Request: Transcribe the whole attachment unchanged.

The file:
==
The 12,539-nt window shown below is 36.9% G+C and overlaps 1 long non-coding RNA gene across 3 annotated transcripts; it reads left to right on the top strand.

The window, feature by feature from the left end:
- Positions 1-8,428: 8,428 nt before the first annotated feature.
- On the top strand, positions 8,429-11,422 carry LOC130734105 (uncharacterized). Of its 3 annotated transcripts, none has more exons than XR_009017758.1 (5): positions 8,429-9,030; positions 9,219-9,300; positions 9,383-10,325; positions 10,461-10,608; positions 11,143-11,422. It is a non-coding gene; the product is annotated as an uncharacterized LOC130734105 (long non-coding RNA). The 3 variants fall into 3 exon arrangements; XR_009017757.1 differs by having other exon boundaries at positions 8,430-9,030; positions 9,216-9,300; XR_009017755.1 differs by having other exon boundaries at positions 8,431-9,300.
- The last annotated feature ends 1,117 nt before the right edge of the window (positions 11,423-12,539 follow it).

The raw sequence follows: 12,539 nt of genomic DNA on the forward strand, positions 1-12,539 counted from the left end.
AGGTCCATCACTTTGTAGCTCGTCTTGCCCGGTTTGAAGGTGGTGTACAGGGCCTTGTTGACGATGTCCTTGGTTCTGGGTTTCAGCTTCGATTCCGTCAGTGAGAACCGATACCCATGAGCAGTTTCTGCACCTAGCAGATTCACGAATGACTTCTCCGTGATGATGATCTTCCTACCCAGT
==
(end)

The 12,539-nt window shown below is 36.9% G+C and overlaps 1 long non-coding RNA gene across 3 annotated transcripts; it reads left to right on the top strand.

The window, feature by feature from the left end:
- Positions 1-8,428: 8,428 nt before the first annotated feature.
- On the top strand, positions 8,429-11,422 carry LOC130734105 (uncharacterized). Of its 3 annotated transcripts, none has more exons than XR_009017758.1 (5): positions 8,429-9,030; positions 9,219-9,300; positions 9,383-10,325; positions 10,461-10,608; positions 11,143-11,422. It is a non-coding gene; the product is annotated as an uncharacterized LOC130734105 (long non-coding RNA). The 3 variants fall into 3 exon arrangements; XR_009017757.1 differs by having other exon boundaries at positions 8,430-9,030; positions 9,216-9,300; XR_009017755.1 differs by having other exon boundaries at positions 8,431-9,300.
- The last annotated feature ends 1,117 nt before the right edge of the window (positions 11,423-12,539 follow it).

The raw sequence follows: 12,539 nt of genomic DNA on the forward strand, positions 1-12,539 counted from the left end.
AGGTCCATCACTTTGTAGCTCGTCTTGCCCGGTTTGAAGGTGGTGTACAGGGCCTTGTTGACGATGTCCTTGGTTCTGGGTTTCAGCTTCGATTCCGTCAGTGAGAACCGATACCCATGAGCAGTTTCTGCACCTAGCAGATTCACGAATGACTTCTCCGTGATGATGATCTTCCTACCCAGT